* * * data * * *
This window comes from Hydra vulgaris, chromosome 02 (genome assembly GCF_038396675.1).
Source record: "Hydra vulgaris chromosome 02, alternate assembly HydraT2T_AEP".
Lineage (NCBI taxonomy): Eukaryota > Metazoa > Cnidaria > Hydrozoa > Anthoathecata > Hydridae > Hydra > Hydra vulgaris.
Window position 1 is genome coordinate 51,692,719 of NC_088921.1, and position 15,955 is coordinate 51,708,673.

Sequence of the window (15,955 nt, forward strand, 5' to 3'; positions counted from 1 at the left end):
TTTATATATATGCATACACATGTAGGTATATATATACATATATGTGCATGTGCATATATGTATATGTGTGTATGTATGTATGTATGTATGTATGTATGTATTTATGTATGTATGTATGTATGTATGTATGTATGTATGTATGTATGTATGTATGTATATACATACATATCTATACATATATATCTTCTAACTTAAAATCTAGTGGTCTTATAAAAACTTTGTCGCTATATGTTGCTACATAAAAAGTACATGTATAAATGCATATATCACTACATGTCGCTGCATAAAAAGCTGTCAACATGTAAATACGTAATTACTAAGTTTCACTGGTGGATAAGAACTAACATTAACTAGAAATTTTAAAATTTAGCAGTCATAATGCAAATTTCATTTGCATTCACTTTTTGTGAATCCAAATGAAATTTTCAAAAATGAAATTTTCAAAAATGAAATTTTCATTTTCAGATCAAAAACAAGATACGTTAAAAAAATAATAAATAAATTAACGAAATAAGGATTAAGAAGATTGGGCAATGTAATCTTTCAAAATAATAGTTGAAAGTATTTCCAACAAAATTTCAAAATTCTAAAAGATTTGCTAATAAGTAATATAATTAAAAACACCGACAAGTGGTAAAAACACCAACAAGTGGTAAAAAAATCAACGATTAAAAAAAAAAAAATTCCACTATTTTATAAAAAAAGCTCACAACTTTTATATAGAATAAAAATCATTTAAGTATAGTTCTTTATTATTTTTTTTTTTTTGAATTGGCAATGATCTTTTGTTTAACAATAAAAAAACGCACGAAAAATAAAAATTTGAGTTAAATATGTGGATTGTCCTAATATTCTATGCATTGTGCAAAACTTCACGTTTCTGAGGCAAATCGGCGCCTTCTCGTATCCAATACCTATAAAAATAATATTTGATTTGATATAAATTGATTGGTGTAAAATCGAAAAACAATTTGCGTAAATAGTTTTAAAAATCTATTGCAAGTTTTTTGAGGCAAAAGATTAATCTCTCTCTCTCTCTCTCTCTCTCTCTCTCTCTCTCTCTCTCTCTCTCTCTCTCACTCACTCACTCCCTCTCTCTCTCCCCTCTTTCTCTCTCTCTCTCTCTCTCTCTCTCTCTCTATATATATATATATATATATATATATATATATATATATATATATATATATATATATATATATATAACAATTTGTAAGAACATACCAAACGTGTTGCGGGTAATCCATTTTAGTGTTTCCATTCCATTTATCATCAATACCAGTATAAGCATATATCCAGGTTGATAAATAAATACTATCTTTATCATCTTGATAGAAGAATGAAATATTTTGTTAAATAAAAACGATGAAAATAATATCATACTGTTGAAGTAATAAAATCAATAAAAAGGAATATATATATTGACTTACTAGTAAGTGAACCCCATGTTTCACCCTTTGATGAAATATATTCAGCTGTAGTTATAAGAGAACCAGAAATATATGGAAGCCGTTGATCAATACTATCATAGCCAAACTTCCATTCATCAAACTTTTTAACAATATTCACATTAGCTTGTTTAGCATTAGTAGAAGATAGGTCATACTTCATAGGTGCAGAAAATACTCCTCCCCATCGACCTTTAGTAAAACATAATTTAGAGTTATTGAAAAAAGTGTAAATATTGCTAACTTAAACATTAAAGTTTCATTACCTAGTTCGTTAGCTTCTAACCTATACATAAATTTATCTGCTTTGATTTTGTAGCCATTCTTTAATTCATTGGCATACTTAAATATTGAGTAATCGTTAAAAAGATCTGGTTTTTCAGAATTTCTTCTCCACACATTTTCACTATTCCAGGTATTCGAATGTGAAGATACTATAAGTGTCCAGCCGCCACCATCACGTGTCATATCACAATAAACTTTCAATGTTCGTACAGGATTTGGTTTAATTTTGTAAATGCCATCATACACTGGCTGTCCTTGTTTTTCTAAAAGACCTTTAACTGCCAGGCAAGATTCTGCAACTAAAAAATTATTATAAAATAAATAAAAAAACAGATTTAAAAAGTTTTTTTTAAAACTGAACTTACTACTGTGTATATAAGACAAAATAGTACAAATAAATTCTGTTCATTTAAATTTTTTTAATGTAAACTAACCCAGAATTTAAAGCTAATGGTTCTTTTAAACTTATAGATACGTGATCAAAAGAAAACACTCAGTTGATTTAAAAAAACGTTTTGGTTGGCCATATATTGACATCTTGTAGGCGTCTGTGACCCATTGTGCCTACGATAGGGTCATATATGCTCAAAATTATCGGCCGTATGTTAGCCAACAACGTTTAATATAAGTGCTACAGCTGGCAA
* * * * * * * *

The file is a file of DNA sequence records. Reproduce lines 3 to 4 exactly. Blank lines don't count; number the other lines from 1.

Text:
Lineage (NCBI taxonomy): Eukaryota > Metazoa > Cnidaria > Hydrozoa > Anthoathecata > Hydridae > Hydra > Hydra vulgaris.
Window position 1 is genome coordinate 51,692,719 of NC_088921.1, and position 15,955 is coordinate 51,708,673.